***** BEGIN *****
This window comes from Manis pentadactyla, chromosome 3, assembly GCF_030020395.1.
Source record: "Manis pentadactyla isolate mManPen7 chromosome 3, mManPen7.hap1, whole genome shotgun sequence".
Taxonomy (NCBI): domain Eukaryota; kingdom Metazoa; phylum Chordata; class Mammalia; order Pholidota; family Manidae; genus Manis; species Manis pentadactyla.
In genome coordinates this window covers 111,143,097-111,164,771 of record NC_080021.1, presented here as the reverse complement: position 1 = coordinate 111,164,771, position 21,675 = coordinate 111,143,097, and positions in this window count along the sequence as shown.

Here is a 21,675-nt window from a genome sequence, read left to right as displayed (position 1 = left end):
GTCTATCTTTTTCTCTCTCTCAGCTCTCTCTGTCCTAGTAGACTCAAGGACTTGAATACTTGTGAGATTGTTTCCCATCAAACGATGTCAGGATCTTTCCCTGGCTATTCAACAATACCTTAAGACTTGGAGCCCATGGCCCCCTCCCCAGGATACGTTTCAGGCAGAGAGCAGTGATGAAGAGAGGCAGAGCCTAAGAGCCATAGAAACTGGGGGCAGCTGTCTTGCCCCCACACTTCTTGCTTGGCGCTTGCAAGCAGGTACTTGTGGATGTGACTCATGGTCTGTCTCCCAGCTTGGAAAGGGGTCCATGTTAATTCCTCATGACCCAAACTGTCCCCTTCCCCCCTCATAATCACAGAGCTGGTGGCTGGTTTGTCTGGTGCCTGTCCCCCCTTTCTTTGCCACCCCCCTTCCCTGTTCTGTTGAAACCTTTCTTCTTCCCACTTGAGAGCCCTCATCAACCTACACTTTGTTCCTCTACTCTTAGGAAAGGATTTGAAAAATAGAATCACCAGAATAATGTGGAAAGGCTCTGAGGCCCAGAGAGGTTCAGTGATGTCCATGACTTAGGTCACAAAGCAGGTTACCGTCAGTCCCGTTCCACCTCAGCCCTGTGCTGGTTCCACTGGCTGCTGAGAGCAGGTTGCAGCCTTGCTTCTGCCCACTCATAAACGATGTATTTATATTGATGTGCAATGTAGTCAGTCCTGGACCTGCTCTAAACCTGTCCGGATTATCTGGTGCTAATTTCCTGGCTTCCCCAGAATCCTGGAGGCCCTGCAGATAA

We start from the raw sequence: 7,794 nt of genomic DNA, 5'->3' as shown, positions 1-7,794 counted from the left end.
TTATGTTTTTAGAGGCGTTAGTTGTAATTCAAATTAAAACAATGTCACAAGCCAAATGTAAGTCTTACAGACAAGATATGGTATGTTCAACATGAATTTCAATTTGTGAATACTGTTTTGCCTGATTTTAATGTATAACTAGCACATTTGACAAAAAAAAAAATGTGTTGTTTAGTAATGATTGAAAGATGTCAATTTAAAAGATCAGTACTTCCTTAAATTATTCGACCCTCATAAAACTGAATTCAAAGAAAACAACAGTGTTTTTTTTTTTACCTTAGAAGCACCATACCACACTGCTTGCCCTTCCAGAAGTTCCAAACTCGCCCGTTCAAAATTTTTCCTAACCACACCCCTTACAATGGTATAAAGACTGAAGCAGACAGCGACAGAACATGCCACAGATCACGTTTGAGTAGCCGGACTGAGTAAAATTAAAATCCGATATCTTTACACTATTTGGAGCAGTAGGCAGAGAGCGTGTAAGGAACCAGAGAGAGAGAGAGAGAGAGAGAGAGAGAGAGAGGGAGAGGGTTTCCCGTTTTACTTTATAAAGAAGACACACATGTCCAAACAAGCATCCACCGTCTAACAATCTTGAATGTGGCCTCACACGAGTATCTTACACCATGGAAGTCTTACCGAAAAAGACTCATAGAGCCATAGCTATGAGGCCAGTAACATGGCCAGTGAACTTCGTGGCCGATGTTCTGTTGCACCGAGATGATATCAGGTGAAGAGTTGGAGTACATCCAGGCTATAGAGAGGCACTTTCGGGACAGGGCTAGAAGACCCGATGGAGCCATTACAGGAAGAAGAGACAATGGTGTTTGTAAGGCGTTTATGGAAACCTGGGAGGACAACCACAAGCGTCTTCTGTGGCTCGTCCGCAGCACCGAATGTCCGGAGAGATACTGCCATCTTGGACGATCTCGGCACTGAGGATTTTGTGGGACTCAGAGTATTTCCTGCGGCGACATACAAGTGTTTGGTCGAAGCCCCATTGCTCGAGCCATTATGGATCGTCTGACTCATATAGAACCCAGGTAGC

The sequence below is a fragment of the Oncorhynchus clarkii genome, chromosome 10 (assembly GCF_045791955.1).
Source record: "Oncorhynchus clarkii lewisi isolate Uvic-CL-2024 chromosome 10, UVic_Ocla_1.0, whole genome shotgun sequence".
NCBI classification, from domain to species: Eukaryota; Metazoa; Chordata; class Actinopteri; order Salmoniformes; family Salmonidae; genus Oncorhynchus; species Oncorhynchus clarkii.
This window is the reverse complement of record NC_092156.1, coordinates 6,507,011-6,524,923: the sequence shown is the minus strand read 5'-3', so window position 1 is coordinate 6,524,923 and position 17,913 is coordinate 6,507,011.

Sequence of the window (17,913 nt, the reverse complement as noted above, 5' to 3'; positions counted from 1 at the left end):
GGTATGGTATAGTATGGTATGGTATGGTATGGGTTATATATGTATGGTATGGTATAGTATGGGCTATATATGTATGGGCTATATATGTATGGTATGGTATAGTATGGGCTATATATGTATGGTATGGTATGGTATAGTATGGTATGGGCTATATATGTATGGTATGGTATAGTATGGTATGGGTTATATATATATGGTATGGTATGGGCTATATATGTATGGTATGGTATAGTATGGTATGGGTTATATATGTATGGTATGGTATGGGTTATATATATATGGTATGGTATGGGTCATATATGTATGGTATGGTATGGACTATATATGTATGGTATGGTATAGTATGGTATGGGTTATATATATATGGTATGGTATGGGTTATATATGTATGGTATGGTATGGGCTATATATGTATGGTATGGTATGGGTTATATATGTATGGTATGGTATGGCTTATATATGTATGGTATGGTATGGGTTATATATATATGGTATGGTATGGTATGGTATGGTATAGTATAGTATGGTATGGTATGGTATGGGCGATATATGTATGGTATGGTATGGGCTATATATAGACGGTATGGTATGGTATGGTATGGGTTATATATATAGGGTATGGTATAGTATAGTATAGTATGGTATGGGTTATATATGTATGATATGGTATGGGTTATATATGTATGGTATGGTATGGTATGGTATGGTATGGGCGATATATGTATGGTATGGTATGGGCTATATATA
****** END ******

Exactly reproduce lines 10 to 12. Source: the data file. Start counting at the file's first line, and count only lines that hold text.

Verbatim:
Source record: "Oncorhynchus clarkii lewisi isolate Uvic-CL-2024 chromosome 10, UVic_Ocla_1.0, whole genome shotgun sequence".
NCBI classification, from domain to species: Eukaryota; Metazoa; Chordata; class Actinopteri; order Salmoniformes; family Salmonidae; genus Oncorhynchus; species Oncorhynchus clarkii.
This window is the reverse complement of record NC_092156.1, coordinates 6,507,011-6,524,923: the sequence shown is the minus strand read 5'-3', so window position 1 is coordinate 6,524,923 and position 17,913 is coordinate 6,507,011.